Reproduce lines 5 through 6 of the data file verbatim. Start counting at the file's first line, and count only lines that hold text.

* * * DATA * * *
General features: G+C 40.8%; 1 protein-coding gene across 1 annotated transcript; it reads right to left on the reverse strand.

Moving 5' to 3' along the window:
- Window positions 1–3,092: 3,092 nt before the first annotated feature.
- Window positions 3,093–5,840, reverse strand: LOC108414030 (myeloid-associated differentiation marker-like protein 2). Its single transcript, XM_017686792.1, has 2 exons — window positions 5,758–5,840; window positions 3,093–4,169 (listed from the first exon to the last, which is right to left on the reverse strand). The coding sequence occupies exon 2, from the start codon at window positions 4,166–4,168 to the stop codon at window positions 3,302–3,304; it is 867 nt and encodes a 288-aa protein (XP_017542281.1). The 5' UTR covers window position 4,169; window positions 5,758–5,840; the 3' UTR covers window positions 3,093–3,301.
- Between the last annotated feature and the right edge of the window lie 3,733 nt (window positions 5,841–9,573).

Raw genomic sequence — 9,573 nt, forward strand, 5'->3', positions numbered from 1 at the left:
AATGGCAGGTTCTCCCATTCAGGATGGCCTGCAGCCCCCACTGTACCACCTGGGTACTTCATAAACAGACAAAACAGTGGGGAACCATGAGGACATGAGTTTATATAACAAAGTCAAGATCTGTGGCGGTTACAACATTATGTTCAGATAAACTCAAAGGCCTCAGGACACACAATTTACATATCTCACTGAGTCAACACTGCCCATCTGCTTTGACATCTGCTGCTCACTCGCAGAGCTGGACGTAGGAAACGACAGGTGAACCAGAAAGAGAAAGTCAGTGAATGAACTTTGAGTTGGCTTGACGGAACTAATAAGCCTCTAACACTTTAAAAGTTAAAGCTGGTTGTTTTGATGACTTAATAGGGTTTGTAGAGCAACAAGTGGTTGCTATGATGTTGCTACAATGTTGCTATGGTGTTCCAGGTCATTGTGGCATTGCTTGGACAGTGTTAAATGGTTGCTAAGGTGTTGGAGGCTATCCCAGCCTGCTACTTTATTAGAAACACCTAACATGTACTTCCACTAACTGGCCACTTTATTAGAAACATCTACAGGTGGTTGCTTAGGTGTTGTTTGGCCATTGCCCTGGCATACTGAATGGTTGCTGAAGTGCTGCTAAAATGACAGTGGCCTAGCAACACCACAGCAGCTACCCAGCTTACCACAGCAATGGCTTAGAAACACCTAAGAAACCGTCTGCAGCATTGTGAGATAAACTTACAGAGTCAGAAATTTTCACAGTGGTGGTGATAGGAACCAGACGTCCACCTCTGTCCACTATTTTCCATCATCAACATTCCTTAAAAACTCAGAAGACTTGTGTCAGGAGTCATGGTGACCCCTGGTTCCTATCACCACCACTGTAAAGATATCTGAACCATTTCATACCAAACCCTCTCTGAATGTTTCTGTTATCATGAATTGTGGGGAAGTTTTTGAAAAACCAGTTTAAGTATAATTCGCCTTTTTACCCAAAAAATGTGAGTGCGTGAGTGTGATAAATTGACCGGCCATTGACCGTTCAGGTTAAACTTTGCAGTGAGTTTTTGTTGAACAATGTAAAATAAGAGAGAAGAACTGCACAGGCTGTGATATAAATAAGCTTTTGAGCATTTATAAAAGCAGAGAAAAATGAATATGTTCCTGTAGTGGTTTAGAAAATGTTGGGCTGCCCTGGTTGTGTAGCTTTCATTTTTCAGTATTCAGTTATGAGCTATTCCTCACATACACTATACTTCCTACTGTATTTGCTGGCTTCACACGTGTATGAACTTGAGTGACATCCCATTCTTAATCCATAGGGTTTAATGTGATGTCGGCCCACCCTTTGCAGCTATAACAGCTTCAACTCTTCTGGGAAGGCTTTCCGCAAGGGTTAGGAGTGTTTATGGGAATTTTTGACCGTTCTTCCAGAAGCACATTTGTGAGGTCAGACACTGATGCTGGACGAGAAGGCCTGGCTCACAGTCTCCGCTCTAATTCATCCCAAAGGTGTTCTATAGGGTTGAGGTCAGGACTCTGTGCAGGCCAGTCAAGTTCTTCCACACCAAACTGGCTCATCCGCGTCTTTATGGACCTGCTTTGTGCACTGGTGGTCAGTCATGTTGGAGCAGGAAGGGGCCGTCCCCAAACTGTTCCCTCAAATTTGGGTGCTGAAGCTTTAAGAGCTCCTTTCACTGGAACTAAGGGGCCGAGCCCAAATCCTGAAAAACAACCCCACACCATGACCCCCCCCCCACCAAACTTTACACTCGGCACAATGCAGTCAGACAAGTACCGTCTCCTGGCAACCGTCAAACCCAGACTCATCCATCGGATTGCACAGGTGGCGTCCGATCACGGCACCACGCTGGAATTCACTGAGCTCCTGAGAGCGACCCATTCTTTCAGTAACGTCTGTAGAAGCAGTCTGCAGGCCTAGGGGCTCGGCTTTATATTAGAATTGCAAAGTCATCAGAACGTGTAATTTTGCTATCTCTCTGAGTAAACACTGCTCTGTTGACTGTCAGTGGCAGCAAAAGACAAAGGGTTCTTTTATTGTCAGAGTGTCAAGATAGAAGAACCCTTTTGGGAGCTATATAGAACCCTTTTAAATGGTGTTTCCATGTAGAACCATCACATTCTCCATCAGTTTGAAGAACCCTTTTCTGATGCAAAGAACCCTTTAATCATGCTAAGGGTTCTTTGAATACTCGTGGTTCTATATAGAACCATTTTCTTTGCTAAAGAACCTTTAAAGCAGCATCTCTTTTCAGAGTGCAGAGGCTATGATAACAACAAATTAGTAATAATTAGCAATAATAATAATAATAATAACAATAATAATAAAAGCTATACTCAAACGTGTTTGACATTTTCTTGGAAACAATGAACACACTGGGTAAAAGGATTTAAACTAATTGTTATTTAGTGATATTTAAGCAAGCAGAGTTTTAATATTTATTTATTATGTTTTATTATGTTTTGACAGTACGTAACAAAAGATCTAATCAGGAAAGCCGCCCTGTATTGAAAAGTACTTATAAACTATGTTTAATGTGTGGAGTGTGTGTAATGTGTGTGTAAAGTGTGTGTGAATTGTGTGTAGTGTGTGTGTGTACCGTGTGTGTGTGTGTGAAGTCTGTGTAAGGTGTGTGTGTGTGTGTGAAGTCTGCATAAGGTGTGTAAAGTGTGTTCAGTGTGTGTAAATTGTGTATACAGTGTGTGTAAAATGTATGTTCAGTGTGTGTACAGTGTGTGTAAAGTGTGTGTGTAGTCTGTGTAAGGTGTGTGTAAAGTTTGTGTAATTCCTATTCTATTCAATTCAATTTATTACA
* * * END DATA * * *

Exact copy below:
- Between the last annotated feature and the right edge of the window lie 3,733 nt (window positions 5,841–9,573).

Raw genomic sequence — 9,573 nt, forward strand, 5'->3', positions numbered from 1 at the left: